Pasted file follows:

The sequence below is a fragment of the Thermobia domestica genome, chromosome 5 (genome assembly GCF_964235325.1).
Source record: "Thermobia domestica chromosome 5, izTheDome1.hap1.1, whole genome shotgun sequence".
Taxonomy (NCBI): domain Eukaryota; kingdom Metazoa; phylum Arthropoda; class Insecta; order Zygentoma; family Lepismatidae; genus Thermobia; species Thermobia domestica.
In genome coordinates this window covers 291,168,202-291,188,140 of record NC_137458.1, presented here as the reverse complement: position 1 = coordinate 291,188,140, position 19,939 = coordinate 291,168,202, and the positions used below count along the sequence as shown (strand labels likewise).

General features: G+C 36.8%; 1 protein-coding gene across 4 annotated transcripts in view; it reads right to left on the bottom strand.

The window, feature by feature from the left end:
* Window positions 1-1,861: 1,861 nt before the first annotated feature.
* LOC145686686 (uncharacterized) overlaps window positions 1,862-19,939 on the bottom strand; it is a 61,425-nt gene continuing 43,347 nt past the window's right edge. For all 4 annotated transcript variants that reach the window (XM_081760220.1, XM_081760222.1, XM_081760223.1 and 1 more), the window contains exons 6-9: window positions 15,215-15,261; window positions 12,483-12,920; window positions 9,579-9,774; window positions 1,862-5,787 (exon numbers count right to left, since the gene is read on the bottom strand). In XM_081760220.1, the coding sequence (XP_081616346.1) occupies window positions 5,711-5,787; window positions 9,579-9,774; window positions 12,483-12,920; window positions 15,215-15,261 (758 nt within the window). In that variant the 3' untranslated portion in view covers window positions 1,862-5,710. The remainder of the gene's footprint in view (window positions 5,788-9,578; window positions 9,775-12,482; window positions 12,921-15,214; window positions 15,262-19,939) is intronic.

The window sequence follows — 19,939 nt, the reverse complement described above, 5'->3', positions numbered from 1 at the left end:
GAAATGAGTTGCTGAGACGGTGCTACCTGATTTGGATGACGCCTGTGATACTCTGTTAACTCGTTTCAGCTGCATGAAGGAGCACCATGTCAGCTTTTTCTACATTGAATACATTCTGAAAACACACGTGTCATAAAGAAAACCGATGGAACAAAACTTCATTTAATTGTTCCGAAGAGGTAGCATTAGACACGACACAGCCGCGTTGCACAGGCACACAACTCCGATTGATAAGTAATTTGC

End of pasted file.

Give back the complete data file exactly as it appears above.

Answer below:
The sequence below is a fragment of the Thermobia domestica genome, chromosome 5 (genome assembly GCF_964235325.1).
Source record: "Thermobia domestica chromosome 5, izTheDome1.hap1.1, whole genome shotgun sequence".
Taxonomy (NCBI): domain Eukaryota; kingdom Metazoa; phylum Arthropoda; class Insecta; order Zygentoma; family Lepismatidae; genus Thermobia; species Thermobia domestica.
In genome coordinates this window covers 291,168,202-291,188,140 of record NC_137458.1, presented here as the reverse complement: position 1 = coordinate 291,188,140, position 19,939 = coordinate 291,168,202, and the positions used below count along the sequence as shown (strand labels likewise).

General features: G+C 36.8%; 1 protein-coding gene across 4 annotated transcripts in view; it reads right to left on the bottom strand.

The window, feature by feature from the left end:
* Window positions 1-1,861: 1,861 nt before the first annotated feature.
* LOC145686686 (uncharacterized) overlaps window positions 1,862-19,939 on the bottom strand; it is a 61,425-nt gene continuing 43,347 nt past the window's right edge. For all 4 annotated transcript variants that reach the window (XM_081760220.1, XM_081760222.1, XM_081760223.1 and 1 more), the window contains exons 6-9: window positions 15,215-15,261; window positions 12,483-12,920; window positions 9,579-9,774; window positions 1,862-5,787 (exon numbers count right to left, since the gene is read on the bottom strand). In XM_081760220.1, the coding sequence (XP_081616346.1) occupies window positions 5,711-5,787; window positions 9,579-9,774; window positions 12,483-12,920; window positions 15,215-15,261 (758 nt within the window). In that variant the 3' untranslated portion in view covers window positions 1,862-5,710. The remainder of the gene's footprint in view (window positions 5,788-9,578; window positions 9,775-12,482; window positions 12,921-15,214; window positions 15,262-19,939) is intronic.

The window sequence follows — 19,939 nt, the reverse complement described above, 5'->3', positions numbered from 1 at the left end:
GAAATGAGTTGCTGAGACGGTGCTACCTGATTTGGATGACGCCTGTGATACTCTGTTAACTCGTTTCAGCTGCATGAAGGAGCACCATGTCAGCTTTTTCTACATTGAATACATTCTGAAAACACACGTGTCATAAAGAAAACCGATGGAACAAAACTTCATTTAATTGTTCCGAAGAGGTAGCATTAGACACGACACAGCCGCGTTGCACAGGCACACAACTCCGATTGATAAGTAATTTGC